Sir William Hamilton, a widower of mature years, is British ambassador to the Court of Naples. Emma who comes for a visit with her mother wouldn't cut the grade with London society but she ... See full summary »
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Sir William Hamilton, a widower of mature years, is British ambassador to the Court of Naples. Emma who comes for a visit with her mother wouldn't cut the grade with London society but she gets along well with the Queen of Naples. Emma likes being Lady Hamilton and life goes smoothly until Lord Nelson pays a visit. Sir William decides at first to let his young wife have her fling and pretends not to know what is going on. But the real life lovers, whose first screen romance was in "Fire Over England" (1937) have an even more burning passion for each other in this film. Written by
Dale O'Connor <email@example.com>
The King & Queen of Naples depicted in the movie are Ferdinando IV and Maria Carolina d'Austria. Ferdinando IV was member of the Bourbon/Borbon/Borbone family, a French dynasty which came to Italy by way of Spain. (When the kingdoms of southern Italy were "rebooted" after the Napoléon Bonaparte Wars, this king's designation was changed to Ferdinando I of Two Sicilies, so you may find him listed as such in reference books.) Ferdinando's elder brother was King Carlos IV of Spain, and their first cousin King Louis XVI of France was married to Marie Antoinette, sister of Maria Carolina. The latter's fanatical personality as shown here was fueled by grief over the French Revolutionary executions of Louis and Antoinette in 1793. The close connections between all these rulers are a testament to the incestuous nature of European international politics in the 18th century. See more »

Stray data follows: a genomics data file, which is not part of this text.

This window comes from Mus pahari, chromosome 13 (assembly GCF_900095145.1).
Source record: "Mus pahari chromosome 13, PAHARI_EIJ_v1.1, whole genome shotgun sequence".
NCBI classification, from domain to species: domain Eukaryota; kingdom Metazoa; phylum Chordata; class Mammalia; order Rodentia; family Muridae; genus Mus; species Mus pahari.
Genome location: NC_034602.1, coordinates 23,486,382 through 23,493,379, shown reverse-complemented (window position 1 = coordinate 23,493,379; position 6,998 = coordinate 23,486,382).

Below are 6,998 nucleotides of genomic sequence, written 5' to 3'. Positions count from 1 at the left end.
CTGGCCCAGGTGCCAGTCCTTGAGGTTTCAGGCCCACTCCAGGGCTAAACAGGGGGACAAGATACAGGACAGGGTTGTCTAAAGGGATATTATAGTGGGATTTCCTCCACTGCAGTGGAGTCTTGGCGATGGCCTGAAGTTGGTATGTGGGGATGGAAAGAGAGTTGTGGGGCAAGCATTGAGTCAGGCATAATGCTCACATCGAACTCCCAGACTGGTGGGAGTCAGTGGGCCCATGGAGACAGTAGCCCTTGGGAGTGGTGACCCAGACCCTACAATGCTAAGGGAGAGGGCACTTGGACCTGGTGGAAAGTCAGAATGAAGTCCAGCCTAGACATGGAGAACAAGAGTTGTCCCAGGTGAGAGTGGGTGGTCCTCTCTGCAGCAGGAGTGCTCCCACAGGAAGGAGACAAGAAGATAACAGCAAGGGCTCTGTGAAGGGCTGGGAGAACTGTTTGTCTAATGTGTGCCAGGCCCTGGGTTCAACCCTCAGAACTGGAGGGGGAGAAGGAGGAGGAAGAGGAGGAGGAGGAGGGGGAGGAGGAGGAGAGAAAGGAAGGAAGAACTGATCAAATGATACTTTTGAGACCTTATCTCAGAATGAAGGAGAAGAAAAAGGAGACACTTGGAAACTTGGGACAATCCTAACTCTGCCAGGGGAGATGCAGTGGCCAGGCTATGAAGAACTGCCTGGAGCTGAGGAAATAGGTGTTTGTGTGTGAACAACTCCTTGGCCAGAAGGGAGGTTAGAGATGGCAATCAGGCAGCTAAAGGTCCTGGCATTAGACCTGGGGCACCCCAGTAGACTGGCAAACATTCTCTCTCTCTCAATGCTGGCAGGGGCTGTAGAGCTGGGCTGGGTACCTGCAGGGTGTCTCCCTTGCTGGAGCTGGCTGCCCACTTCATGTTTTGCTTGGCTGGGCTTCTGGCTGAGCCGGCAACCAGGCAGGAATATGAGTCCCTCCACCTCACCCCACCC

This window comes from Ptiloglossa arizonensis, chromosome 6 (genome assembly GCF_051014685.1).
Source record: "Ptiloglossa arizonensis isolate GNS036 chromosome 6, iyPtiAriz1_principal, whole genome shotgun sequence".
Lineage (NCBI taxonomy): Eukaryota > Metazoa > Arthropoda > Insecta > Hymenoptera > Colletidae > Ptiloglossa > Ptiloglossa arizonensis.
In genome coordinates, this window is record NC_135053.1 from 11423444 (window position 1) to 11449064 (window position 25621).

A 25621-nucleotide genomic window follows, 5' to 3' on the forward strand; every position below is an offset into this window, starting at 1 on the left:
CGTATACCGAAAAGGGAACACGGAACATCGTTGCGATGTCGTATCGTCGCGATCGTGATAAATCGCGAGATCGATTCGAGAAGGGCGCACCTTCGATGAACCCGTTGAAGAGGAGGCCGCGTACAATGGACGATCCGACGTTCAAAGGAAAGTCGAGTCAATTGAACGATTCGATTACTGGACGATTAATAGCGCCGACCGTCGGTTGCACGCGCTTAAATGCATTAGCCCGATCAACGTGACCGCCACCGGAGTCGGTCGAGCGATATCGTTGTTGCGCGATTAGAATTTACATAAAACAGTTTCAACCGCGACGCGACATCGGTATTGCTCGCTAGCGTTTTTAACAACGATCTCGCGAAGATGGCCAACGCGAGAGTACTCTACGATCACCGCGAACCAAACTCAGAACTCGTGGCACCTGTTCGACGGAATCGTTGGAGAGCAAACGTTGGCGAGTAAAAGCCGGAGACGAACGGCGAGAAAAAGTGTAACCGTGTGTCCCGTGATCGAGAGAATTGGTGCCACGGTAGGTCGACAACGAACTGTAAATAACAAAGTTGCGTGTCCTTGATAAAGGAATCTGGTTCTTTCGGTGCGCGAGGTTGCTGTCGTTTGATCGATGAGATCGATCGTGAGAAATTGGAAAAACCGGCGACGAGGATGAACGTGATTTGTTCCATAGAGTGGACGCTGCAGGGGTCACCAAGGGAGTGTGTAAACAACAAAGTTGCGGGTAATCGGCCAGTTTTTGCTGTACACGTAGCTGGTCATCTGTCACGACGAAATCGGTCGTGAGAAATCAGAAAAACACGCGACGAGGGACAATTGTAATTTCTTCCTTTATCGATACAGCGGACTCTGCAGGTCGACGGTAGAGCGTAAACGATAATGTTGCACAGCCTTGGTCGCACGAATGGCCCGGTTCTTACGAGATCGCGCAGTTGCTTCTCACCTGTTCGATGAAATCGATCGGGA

The UK had no formal registrations of births prior to 1837. The only records were those of baptisms at parish churches. See more »
[shocked after seeing Lord Nelson's wounds]
They told us of your victories but not of the price you paid!
See more »
In 1941,only England was still resisting Hitler.So the parallel was obvious and "that Lady Hamilton" is a propaganda work,which does not prevent if from being highly commendable,thanks to the two leads,mainly Leigh-this must have been her third best performance,in the movies,far behind "gone with the wind" and "a streetcar named desire",but her beauty shines in every scene.
The movie is a long flashback,sandwiched between two "present scenes " in a jail in France.Hamilton tells her story to her prison mate,an English good-time gal:the rise,decline and fall of a courtesan.There are some brilliant lines in the dialogue:Hamilton to her old soon-to-be hubby:"so your nephew sent me to you with his paintings and the bric-à-brac because he's broke!".Her last lines are touching .My mother saw the movie when it was released and how did she love them:"And then?" ,the hooker says " "there's no then" Hamilton replies"there's no after".When Hamilton understands she's lost everything,she draws the curtains and collapses,she seems to be on a stage and the play is over.
Vivien leigh did not make many movies.So it would be a pity to miss this one.
French remake by Christian-Jaque in 1968,with Michèle Mercier,John Mils and Richard Johnson as the leads ,known as "les amours de lady Hamilton."Despite a huge budget,much inferior to Korda's version" Jean Tulard.
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